Title:Utility-Oriented Techniques, Modeling, and Analytics  

Abstract: As a large amount of data is collected daily from individuals, businesses, and other organizations or applications, various algorithms have been developed to identify interesting and useful patterns in data that meet a set of requirements specified by a user. The main purpose of data analysis and data mining is to find new, potentially useful patterns that can be used in real-world applications. For example, analyzing customer transactions in a retail store can reveal interesting patterns in customer buying behavior that can then be used for decision-making. In recent years, the demand for utility-oriented pattern mining and analytics has increased because it can discover more useful and interesting information than basic binary-based pattern mining approaches, which have been used in many domains and applications, e.g., cross-marketing, e-commerce, finance, medical and biomedical applications. In this talk, I will first highlight the benefits of using the utility-oriented pattern mining and analytics compared to the past studies (e.g., association rule/frequent itemset mining). I will then provide a general overview of the state of the art in utility-oriented pattern mining and analytic techniques according to three main categories (i.e., data level, constraint level, and application level). Several techniques and modeling on different aspects (levels) of utility-oriented pattern mining will be presented and reviewed. 


Prof. Dong Xu

University of Missouri-Columbia, USA (AAAS Fellow; AIMBE Fellow)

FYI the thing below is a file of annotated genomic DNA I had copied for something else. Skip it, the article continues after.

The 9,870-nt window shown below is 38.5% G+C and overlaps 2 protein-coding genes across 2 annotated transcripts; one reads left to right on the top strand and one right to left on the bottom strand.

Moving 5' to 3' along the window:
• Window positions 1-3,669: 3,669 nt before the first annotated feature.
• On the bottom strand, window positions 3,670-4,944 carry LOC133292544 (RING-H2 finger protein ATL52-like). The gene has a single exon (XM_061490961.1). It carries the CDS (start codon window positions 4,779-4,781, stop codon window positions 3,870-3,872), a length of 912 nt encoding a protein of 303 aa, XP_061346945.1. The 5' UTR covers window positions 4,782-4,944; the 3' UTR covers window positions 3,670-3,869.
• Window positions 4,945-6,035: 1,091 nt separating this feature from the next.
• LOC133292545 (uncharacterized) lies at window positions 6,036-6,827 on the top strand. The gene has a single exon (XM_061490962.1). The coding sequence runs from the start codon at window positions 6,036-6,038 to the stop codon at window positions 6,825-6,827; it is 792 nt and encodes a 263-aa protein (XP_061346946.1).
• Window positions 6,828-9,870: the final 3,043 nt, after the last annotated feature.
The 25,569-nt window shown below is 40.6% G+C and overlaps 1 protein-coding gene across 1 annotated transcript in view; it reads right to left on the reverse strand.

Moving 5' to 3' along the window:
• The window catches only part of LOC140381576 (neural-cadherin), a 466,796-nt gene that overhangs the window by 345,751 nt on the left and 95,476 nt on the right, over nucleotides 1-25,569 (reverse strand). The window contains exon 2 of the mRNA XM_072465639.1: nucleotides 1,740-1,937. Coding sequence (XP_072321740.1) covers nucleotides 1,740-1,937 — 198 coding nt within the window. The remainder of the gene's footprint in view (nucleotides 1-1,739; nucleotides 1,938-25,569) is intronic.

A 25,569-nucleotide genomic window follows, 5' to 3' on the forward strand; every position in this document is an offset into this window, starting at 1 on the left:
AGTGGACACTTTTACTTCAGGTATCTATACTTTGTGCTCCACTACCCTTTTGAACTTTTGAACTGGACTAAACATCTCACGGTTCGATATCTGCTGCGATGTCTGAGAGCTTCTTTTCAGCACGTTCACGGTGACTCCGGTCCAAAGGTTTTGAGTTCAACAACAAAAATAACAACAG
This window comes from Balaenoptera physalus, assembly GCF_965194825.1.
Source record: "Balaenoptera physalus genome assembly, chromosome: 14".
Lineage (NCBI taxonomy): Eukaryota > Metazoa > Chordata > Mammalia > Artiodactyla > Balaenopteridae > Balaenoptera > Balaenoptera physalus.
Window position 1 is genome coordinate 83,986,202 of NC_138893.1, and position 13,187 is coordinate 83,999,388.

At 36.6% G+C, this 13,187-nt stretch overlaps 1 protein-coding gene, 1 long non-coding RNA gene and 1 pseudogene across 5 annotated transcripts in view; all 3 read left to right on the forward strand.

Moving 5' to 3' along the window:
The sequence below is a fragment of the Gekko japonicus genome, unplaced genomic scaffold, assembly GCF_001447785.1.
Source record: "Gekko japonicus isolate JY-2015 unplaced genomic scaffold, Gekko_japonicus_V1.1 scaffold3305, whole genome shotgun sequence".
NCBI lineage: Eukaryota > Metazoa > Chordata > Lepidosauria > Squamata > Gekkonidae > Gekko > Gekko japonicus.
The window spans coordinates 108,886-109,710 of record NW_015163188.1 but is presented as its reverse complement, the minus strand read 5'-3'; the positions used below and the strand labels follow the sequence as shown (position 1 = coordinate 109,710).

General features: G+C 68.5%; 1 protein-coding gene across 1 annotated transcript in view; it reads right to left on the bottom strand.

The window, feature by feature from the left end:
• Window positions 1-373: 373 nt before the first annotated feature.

Experience: Dong Xu is Curators’ Distinguished Professor in the Department of Electrical Engineering and Computer Science, with appointments in the Christopher S. Bond Life Sciences Center and the Informatics Institute at the University of Missouri-Columbia. He obtained his Ph.D. from the University of Illinois, Urbana-Champaign in 1995 and did two years of postdoctoral work at the US National Cancer Institute. He was a Staff Scientist at Oak Ridge National Laboratory until 2003 before joining the University of Missouri, where he served as Department Chair of Computer Science during 2007-2016 and Director of Information Technology Program during 2017-2020. Over the past 30 years, he has conducted research in many areas of computational biology and bioinformatics, including single-cell data analysis, protein structure prediction and modeling, protein post-translational modifications, protein localization prediction, computational systems biology, biological information systems, and bioinformatics applications in human, microbes, and plants. His research since 2012 has focused on the interface between bioinformatics and deep learning. He has published more than 400 papers with more than 21,000 citations and an H-index of 74, according to Google Scholar. He was elected to the rank of American Association for the Advancement of Science (AAAS) Fellow in 2015 and American Institute for Medical and Biological Engineering (AIMBE) Fellow in 2020.

Title:Neural relational inference from molecular dynamics simulations of proteins

Abstract: Molecular dynamics (MD) simulation provides a powerful computational approach to studying proteins. However, current MD simulations cannot reach the time scales of most biological processes. The advent of deep learning made it possible to evaluate spatially short and long-range communications from MD trajectories to understand protein dynamics. For this purpose, we adapted a neural relational inference model using an encoder-decoder graph neural network architecture to infer latent interactions between residues. The model can predict free energy changes upon mutations more accurately than other methods. We applied our method to study protein allostery, a biological process facilitated by spatially long-range intra-protein communication, whereby ligand binding or amino acid mutation at a distant site affects the active site remotely. This model successfully learned the long-range interactions and pathways that mediate the allosteric communications between remote sites in the Pin1, SOD1, and MEK1 systems. Furthermore, it can discover allosteric patterns in early MD simulation trajectories before significant conformational changes.